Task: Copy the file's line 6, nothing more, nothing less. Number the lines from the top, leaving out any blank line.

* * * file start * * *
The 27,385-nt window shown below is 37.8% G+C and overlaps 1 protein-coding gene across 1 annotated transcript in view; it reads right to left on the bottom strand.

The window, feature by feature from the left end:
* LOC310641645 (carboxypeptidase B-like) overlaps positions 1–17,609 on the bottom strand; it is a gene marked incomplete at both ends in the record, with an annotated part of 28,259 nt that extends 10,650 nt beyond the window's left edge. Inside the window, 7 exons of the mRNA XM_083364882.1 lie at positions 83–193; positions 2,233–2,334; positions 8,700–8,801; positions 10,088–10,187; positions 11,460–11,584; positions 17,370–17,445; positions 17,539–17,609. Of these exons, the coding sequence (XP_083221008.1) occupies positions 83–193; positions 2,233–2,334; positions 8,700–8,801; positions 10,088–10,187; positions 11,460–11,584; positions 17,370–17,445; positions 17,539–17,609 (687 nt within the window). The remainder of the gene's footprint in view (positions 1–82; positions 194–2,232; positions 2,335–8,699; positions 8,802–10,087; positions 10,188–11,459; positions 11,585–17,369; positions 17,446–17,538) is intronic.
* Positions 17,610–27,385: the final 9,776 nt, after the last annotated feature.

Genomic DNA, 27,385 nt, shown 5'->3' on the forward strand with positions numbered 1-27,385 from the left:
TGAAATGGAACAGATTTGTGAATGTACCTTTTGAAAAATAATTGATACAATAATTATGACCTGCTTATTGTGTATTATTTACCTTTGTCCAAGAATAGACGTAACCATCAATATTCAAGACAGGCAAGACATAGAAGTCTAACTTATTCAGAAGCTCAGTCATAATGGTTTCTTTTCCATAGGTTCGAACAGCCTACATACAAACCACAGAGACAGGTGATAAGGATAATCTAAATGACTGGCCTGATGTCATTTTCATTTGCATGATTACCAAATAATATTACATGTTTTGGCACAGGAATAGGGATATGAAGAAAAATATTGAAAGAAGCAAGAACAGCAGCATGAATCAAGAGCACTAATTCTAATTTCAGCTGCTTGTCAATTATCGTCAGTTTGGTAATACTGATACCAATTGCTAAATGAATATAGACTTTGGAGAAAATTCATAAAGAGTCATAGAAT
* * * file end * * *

TGAAATGGAACAGATTTGTGAATGTACCTTTTGAAAAATAATTGATACAATAATTATGACCTGCTTATTGTGTATTATTTACCTTTGTCCAAGAATAGACGTAACCATCAATATTCAAGACAGGCAAGACATAGAAGTCTAACTTATTCAGAAGCTCAGTCATAATGGTTTCTTTTCCATAGGTTCGAACAGCCTACATACAAACCACAGAGACAGGTGATAAGGATAATCTAAATGACTGGCCTGATGTCATTTTCATTTGCATGATTACCAAATAATATTACATGTTTTGGCACAGGAATAGGGATATGAAGAAAAATATTGAAAGAAGCAAGAACAGCAGCATGAATCAAGAGCACTAATTCTAATTTCAGCTGCTTGTCAATTATCGTCAGTTTGGTAATACTGATACCAATTGCTAAATGAATATAGACTTTGGAGAAAATTCATAAAGAGTCATAGAAT